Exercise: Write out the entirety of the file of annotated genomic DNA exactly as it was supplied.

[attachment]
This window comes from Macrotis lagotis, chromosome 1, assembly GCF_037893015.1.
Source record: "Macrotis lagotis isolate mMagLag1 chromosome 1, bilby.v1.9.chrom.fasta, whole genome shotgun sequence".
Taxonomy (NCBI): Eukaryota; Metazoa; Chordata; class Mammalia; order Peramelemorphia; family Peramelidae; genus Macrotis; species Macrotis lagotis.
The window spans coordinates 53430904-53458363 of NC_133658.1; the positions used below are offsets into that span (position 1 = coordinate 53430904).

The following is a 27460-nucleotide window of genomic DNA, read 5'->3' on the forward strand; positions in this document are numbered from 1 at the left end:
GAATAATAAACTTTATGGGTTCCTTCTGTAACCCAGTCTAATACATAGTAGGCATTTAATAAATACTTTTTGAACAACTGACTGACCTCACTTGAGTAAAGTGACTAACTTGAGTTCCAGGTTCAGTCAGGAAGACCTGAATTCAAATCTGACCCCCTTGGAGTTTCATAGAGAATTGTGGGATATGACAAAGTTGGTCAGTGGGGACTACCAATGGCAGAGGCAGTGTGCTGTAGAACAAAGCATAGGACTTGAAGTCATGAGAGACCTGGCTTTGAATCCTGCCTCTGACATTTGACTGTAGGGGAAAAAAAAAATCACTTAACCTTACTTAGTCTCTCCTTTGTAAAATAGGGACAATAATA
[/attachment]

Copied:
This window comes from Macrotis lagotis, chromosome 1, assembly GCF_037893015.1.
Source record: "Macrotis lagotis isolate mMagLag1 chromosome 1, bilby.v1.9.chrom.fasta, whole genome shotgun sequence".
Taxonomy (NCBI): Eukaryota; Metazoa; Chordata; class Mammalia; order Peramelemorphia; family Peramelidae; genus Macrotis; species Macrotis lagotis.
The window spans coordinates 53430904-53458363 of NC_133658.1; the positions used below are offsets into that span (position 1 = coordinate 53430904).

The following is a 27460-nucleotide window of genomic DNA, read 5'->3' on the forward strand; positions in this document are numbered from 1 at the left end:
GAATAATAAACTTTATGGGTTCCTTCTGTAACCCAGTCTAATACATAGTAGGCATTTAATAAATACTTTTTGAACAACTGACTGACCTCACTTGAGTAAAGTGACTAACTTGAGTTCCAGGTTCAGTCAGGAAGACCTGAATTCAAATCTGACCCCCTTGGAGTTTCATAGAGAATTGTGGGATATGACAAAGTTGGTCAGTGGGGACTACCAATGGCAGAGGCAGTGTGCTGTAGAACAAAGCATAGGACTTGAAGTCATGAGAGACCTGGCTTTGAATCCTGCCTCTGACATTTGACTGTAGGGGAAAAAAAAAATCACTTAACCTTACTTAGTCTCTCCTTTGTAAAATAGGGACAATAATA